Although revolutionary forces succeeded in capturing the main urban centers of Libya and killing Muammar Gaddafi, the ultimate outcome of the civil war is far from certain. Is conflict really at an end? Can the country reunify? Will the factions allied in the effort to oust the Gaddafi regime turn against each other? Can all areas of the country be controlled by a single government? Does the reported hostility of some rebels toward black loyalist soldiers and civilians reflect a deepening racial divide? Will Libya be truly democratic and sovereign?
One of the most crucial issues is whether there will be major repercussions from the decisive role NATO airpower played in the Libyan civil war. Questions have been raised about what NATO nations or their corporations may expect in return for making such a significant contribution to ousting the Gaddafi regime. Some observers have optimistically asserted that, unlike the Egyptian uprising where a dictator was removed but the old system remained, in Libya the old system perished with the downfall of Gaddafi leaving a relatively clean slate on which a new chapter of Libyan history can be written. But will the Libyan people alone determine what comes next? Or will other nations dominate the creation of the new Libya? The aid rebel forces received from outside powers raises the obvious question of whether and to what degree foreign interests will shape Libya's post Gaddafi political and economic systems. NATO countries participating in the Libyan civil war champion neo-liberal global economics. This suggests the possibility that Libya will be ensnared in this form of globalization and fall victim to trends experienced by other developing nations such as increased economic inequality and the privatization of essential services. Such an outcome of the Libyan conflict would certainly be disappointing and could indicate that whatever political system emerges, Libya's sovereignty had been significantly compromised.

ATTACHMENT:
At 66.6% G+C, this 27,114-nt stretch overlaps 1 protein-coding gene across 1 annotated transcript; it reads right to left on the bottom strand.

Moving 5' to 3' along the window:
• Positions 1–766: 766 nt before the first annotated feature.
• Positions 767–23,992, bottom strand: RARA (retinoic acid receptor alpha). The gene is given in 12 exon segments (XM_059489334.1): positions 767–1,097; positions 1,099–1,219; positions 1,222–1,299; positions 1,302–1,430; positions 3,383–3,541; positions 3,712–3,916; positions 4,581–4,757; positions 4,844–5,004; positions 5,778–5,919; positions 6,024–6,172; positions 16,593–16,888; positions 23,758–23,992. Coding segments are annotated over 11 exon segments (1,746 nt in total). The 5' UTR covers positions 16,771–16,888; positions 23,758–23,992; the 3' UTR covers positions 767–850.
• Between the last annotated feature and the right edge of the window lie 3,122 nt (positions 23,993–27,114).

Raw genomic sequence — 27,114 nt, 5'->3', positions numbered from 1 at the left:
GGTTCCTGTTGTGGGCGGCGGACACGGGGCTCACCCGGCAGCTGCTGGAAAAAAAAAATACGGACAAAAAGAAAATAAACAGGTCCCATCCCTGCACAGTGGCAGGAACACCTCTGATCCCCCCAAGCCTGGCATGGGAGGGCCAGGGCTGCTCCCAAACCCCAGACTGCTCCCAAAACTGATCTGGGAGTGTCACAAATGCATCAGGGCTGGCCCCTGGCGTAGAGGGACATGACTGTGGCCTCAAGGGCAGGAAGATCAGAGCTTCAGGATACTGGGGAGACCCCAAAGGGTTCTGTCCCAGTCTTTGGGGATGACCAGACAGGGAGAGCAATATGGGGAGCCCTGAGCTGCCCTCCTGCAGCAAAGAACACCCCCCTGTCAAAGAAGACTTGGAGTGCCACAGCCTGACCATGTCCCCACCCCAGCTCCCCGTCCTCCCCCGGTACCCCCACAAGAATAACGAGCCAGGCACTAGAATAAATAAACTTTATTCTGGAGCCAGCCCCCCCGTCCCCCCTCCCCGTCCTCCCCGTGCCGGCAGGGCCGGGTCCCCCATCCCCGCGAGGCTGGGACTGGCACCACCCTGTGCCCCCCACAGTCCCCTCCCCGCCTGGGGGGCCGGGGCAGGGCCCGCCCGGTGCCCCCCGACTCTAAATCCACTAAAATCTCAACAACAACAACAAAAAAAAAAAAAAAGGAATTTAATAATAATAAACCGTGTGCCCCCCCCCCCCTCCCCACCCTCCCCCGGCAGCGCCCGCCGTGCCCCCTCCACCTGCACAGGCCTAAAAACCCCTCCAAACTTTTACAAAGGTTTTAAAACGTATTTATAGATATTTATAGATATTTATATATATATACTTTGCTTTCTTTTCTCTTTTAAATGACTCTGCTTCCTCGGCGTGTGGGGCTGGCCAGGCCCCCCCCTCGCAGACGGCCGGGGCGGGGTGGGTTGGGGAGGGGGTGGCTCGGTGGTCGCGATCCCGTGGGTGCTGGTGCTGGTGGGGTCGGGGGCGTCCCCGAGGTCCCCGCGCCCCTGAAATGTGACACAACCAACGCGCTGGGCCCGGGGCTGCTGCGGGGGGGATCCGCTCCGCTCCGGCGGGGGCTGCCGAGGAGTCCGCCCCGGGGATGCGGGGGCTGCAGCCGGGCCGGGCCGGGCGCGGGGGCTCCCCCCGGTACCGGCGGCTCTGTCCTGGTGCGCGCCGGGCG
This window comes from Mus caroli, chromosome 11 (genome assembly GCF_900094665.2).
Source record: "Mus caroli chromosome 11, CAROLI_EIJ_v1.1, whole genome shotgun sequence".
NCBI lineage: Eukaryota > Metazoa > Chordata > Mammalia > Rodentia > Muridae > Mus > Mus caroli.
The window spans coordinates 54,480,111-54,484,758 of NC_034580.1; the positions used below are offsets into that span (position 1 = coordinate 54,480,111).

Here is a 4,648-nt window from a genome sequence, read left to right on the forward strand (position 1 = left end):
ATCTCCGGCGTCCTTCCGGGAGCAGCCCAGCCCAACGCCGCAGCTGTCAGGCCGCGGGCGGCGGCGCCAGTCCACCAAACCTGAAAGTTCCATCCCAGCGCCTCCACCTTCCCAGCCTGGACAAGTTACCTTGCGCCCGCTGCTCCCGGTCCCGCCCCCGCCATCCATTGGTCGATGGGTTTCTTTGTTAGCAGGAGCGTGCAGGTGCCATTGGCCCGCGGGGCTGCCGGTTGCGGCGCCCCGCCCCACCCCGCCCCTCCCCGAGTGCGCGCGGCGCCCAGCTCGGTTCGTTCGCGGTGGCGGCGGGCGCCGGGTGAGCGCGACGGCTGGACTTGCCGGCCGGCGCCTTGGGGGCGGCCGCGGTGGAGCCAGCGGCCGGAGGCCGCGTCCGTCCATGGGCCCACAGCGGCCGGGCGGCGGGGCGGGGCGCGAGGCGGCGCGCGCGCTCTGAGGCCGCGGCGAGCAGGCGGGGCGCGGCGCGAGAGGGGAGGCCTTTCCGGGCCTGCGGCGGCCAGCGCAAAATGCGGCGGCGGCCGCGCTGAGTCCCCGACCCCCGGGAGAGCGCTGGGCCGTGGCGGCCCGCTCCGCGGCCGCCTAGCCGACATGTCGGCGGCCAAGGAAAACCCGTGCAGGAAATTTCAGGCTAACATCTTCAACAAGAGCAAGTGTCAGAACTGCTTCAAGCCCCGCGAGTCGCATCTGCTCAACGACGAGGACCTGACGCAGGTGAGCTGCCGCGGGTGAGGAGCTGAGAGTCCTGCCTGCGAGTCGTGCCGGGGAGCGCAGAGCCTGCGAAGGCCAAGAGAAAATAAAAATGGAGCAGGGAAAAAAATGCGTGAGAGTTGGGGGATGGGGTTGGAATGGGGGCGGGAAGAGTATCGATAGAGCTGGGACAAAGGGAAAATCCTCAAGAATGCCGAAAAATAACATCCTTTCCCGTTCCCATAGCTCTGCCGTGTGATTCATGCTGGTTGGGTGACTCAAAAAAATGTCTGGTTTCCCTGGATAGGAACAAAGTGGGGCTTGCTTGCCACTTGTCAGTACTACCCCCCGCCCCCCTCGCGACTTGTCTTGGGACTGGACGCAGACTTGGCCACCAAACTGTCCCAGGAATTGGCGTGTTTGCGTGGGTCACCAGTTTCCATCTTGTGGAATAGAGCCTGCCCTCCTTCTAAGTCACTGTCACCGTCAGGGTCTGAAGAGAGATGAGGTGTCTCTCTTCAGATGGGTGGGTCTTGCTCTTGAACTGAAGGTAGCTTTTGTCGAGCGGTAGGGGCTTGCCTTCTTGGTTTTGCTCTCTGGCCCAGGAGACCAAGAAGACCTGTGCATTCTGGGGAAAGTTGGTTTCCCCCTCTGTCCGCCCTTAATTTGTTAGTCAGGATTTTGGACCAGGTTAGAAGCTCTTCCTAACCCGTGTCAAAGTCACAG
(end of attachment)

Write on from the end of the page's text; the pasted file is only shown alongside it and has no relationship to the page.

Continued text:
Another fundamental question concerns the impact of NATO's participation in the Libyan civil war on future political stability. As Jungyun Gill and I noted in the May 2011 issue of the Montreal Review and as I discussed at some length in an August 26 interview on the 2011 Arab uprisings for NPR's "All Things Considered," one of the major requirements for a successful revolution is a unifying motivation that brings together members of different social groups and classes in a revolutionary alliance. In the Libyan revolution the dominant unifying element, hatred of the Gaddafi regime, brought both secular supporters of democracy and Islamists into the rebel effort. But in other civil wars where hatred of a dictatorial regime was the key factor in uniting otherwise disparate groups in a revolutionary alliance a complimentary unifying factor was anti-imperialism. This was the case, for example, in the Cuban Revolution against Fulgencio Batista, the Iranian Revolution against Shah Mohammad Pahlavi, and the Nicaraguan Revolution against Anastasio Somoza. In all of these revolutions, as well as many others, the dictatorships targeted for overthrow were widely viewed as tools of foreign imperialist powers. In fact, Colonel Muammar Gaddafi had led a military revolt against a monarchy perceived to be an instrument of foreign imperialism in 1969 as had Colonel Gamal Nasser against the Egyptian monarchy in 1952 and General Abdel Karim Qasim against the Iraqi monarchy in 1958. But in the current Libyan revolution in which the rebels received enormous assistance from nations previously viewed as imperialists in the Middle East and Africa, Britain and France, the anti-dictatorship and anti-imperialist themes appear not complimentary and reinforcing but instead opposed. To increase the likelihood of political stability and reconciliation in Libya, the country's new leaders must convincingly demonstrate that they are committed not only to inclusive democracy but also to a future Libya that is completely independent and free from foreign control.